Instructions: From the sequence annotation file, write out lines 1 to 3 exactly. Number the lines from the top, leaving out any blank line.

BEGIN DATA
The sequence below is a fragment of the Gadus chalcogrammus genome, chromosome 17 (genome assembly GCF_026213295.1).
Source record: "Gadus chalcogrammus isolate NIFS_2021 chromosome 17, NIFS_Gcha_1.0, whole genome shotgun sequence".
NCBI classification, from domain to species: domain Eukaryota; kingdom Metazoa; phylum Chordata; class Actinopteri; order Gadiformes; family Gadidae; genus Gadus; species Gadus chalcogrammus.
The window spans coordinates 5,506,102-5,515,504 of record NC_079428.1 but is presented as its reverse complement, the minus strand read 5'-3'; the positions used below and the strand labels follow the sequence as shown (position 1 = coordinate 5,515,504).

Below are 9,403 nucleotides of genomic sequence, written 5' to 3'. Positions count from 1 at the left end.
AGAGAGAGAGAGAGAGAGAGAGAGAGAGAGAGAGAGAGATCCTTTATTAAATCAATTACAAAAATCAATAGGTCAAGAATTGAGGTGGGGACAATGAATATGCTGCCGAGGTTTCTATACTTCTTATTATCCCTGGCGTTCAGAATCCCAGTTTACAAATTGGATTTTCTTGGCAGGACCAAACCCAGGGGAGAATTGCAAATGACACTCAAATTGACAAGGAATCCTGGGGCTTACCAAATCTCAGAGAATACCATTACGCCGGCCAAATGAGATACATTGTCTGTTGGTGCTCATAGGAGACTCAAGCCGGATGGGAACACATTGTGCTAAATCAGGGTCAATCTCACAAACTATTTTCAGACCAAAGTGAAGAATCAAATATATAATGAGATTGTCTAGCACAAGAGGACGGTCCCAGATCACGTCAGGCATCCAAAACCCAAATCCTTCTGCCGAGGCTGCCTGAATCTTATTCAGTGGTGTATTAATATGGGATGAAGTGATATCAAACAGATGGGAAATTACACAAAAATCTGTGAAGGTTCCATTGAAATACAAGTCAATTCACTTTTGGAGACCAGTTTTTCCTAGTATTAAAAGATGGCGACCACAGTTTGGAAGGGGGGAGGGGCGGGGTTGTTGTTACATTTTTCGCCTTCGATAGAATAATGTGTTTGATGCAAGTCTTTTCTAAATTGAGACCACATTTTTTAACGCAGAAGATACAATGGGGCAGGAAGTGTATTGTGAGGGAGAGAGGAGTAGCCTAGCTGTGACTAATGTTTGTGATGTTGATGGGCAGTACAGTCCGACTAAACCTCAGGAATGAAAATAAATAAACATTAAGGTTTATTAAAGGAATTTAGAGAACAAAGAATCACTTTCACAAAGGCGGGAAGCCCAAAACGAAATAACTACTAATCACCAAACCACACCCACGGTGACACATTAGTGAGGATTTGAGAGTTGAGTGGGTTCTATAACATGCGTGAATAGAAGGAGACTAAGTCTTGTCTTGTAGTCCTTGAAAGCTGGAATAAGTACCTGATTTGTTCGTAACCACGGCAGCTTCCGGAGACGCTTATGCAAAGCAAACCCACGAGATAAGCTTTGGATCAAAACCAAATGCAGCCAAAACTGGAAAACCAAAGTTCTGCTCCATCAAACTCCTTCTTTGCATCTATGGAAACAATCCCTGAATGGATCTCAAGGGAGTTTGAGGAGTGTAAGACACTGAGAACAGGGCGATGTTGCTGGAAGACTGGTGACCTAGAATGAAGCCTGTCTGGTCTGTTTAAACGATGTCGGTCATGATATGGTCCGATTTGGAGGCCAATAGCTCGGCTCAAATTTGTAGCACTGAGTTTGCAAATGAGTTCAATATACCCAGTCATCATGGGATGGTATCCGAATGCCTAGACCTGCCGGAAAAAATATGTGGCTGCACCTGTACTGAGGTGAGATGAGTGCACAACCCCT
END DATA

The sequence below is a fragment of the Gadus chalcogrammus genome, chromosome 17 (genome assembly GCF_026213295.1).
Source record: "Gadus chalcogrammus isolate NIFS_2021 chromosome 17, NIFS_Gcha_1.0, whole genome shotgun sequence".
NCBI classification, from domain to species: domain Eukaryota; kingdom Metazoa; phylum Chordata; class Actinopteri; order Gadiformes; family Gadidae; genus Gadus; species Gadus chalcogrammus.